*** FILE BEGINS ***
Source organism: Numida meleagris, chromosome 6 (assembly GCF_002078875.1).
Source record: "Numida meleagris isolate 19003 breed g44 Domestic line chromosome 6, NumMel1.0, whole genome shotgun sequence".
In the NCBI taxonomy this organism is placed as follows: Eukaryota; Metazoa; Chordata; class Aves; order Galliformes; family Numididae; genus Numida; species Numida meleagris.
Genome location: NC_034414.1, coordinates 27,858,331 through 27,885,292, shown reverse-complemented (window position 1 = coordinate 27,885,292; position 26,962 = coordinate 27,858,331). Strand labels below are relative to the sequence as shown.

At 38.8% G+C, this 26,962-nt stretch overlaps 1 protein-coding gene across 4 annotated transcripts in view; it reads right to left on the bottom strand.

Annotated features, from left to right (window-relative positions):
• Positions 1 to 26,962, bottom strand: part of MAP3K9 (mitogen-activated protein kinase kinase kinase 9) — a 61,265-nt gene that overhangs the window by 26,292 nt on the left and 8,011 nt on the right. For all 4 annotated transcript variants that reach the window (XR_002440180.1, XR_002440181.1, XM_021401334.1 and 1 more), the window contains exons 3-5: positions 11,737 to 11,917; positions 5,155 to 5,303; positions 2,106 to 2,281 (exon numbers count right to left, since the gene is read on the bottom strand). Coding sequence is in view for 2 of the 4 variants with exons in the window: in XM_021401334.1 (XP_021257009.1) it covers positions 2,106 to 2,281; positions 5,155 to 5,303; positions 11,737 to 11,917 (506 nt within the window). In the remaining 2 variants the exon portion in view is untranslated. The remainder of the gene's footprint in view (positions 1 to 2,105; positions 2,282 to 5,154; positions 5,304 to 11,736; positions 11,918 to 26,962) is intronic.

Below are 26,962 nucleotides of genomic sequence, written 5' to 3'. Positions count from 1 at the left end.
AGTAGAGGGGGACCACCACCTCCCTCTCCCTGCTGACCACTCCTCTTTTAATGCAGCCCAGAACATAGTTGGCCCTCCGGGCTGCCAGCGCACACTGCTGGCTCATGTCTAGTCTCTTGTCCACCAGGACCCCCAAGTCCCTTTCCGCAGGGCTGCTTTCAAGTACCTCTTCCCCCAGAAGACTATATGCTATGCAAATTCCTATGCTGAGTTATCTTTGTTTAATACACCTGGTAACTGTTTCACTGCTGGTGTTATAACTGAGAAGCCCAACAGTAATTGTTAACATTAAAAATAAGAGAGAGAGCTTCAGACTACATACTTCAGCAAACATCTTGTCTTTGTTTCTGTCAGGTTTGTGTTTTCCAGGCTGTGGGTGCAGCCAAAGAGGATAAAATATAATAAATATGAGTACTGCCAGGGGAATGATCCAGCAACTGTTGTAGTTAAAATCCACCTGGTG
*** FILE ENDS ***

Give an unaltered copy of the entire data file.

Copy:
Source organism: Numida meleagris, chromosome 6 (assembly GCF_002078875.1).
Source record: "Numida meleagris isolate 19003 breed g44 Domestic line chromosome 6, NumMel1.0, whole genome shotgun sequence".
In the NCBI taxonomy this organism is placed as follows: Eukaryota; Metazoa; Chordata; class Aves; order Galliformes; family Numididae; genus Numida; species Numida meleagris.
Genome location: NC_034414.1, coordinates 27,858,331 through 27,885,292, shown reverse-complemented (window position 1 = coordinate 27,885,292; position 26,962 = coordinate 27,858,331). Strand labels below are relative to the sequence as shown.

At 38.8% G+C, this 26,962-nt stretch overlaps 1 protein-coding gene across 4 annotated transcripts in view; it reads right to left on the bottom strand.

Annotated features, from left to right (window-relative positions):
• Positions 1 to 26,962, bottom strand: part of MAP3K9 (mitogen-activated protein kinase kinase kinase 9) — a 61,265-nt gene that overhangs the window by 26,292 nt on the left and 8,011 nt on the right. For all 4 annotated transcript variants that reach the window (XR_002440180.1, XR_002440181.1, XM_021401334.1 and 1 more), the window contains exons 3-5: positions 11,737 to 11,917; positions 5,155 to 5,303; positions 2,106 to 2,281 (exon numbers count right to left, since the gene is read on the bottom strand). Coding sequence is in view for 2 of the 4 variants with exons in the window: in XM_021401334.1 (XP_021257009.1) it covers positions 2,106 to 2,281; positions 5,155 to 5,303; positions 11,737 to 11,917 (506 nt within the window). In the remaining 2 variants the exon portion in view is untranslated. The remainder of the gene's footprint in view (positions 1 to 2,105; positions 2,282 to 5,154; positions 5,304 to 11,736; positions 11,918 to 26,962) is intronic.

Below are 26,962 nucleotides of genomic sequence, written 5' to 3'. Positions count from 1 at the left end.
AGTAGAGGGGGACCACCACCTCCCTCTCCCTGCTGACCACTCCTCTTTTAATGCAGCCCAGAACATAGTTGGCCCTCCGGGCTGCCAGCGCACACTGCTGGCTCATGTCTAGTCTCTTGTCCACCAGGACCCCCAAGTCCCTTTCCGCAGGGCTGCTTTCAAGTACCTCTTCCCCCAGAAGACTATATGCTATGCAAATTCCTATGCTGAGTTATCTTTGTTTAATACACCTGGTAACTGTTTCACTGCTGGTGTTATAACTGAGAAGCCCAACAGTAATTGTTAACATTAAAAATAAGAGAGAGAGCTTCAGACTACATACTTCAGCAAACATCTTGTCTTTGTTTCTGTCAGGTTTGTGTTTTCCAGGCTGTGGGTGCAGCCAAAGAGGATAAAATATAATAAATATGAGTACTGCCAGGGGAATGATCCAGCAACTGTTGTAGTTAAAATCCACCTGGTG